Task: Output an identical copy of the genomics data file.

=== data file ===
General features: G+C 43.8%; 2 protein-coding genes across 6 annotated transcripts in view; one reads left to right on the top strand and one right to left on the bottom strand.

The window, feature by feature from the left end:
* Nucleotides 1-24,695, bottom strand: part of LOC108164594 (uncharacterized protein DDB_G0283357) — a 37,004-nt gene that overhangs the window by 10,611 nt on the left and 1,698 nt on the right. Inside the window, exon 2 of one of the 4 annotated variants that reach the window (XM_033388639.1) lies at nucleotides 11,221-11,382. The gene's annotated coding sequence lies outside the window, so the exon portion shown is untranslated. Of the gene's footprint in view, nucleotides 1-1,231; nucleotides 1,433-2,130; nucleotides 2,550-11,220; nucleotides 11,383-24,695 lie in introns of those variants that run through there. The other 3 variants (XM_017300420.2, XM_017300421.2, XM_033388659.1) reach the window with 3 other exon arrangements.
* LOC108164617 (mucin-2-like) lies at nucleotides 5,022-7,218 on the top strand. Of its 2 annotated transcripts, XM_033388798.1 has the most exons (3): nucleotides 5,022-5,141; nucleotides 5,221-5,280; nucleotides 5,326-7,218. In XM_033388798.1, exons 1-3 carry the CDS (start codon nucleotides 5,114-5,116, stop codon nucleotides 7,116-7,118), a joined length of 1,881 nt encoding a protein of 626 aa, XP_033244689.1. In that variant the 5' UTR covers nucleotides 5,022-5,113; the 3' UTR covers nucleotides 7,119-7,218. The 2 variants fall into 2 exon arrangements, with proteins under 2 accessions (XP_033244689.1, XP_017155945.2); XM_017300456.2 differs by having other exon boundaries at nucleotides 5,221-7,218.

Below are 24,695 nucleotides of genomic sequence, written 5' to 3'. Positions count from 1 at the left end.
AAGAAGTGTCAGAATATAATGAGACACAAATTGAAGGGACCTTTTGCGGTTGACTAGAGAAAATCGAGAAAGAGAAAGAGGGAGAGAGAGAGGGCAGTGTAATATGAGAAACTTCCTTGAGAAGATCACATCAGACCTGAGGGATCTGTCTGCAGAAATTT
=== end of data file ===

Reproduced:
General features: G+C 43.8%; 2 protein-coding genes across 6 annotated transcripts in view; one reads left to right on the top strand and one right to left on the bottom strand.

The window, feature by feature from the left end:
* Nucleotides 1-24,695, bottom strand: part of LOC108164594 (uncharacterized protein DDB_G0283357) — a 37,004-nt gene that overhangs the window by 10,611 nt on the left and 1,698 nt on the right. Inside the window, exon 2 of one of the 4 annotated variants that reach the window (XM_033388639.1) lies at nucleotides 11,221-11,382. The gene's annotated coding sequence lies outside the window, so the exon portion shown is untranslated. Of the gene's footprint in view, nucleotides 1-1,231; nucleotides 1,433-2,130; nucleotides 2,550-11,220; nucleotides 11,383-24,695 lie in introns of those variants that run through there. The other 3 variants (XM_017300420.2, XM_017300421.2, XM_033388659.1) reach the window with 3 other exon arrangements.
* LOC108164617 (mucin-2-like) lies at nucleotides 5,022-7,218 on the top strand. Of its 2 annotated transcripts, XM_033388798.1 has the most exons (3): nucleotides 5,022-5,141; nucleotides 5,221-5,280; nucleotides 5,326-7,218. In XM_033388798.1, exons 1-3 carry the CDS (start codon nucleotides 5,114-5,116, stop codon nucleotides 7,116-7,118), a joined length of 1,881 nt encoding a protein of 626 aa, XP_033244689.1. In that variant the 5' UTR covers nucleotides 5,022-5,113; the 3' UTR covers nucleotides 7,119-7,218. The 2 variants fall into 2 exon arrangements, with proteins under 2 accessions (XP_033244689.1, XP_017155945.2); XM_017300456.2 differs by having other exon boundaries at nucleotides 5,221-7,218.

Below are 24,695 nucleotides of genomic sequence, written 5' to 3'. Positions count from 1 at the left end.
AAGAAGTGTCAGAATATAATGAGACACAAATTGAAGGGACCTTTTGCGGTTGACTAGAGAAAATCGAGAAAGAGAAAGAGGGAGAGAGAGAGGGCAGTGTAATATGAGAAACTTCCTTGAGAAGATCACATCAGACCTGAGGGATCTGTCTGCAGAAATTT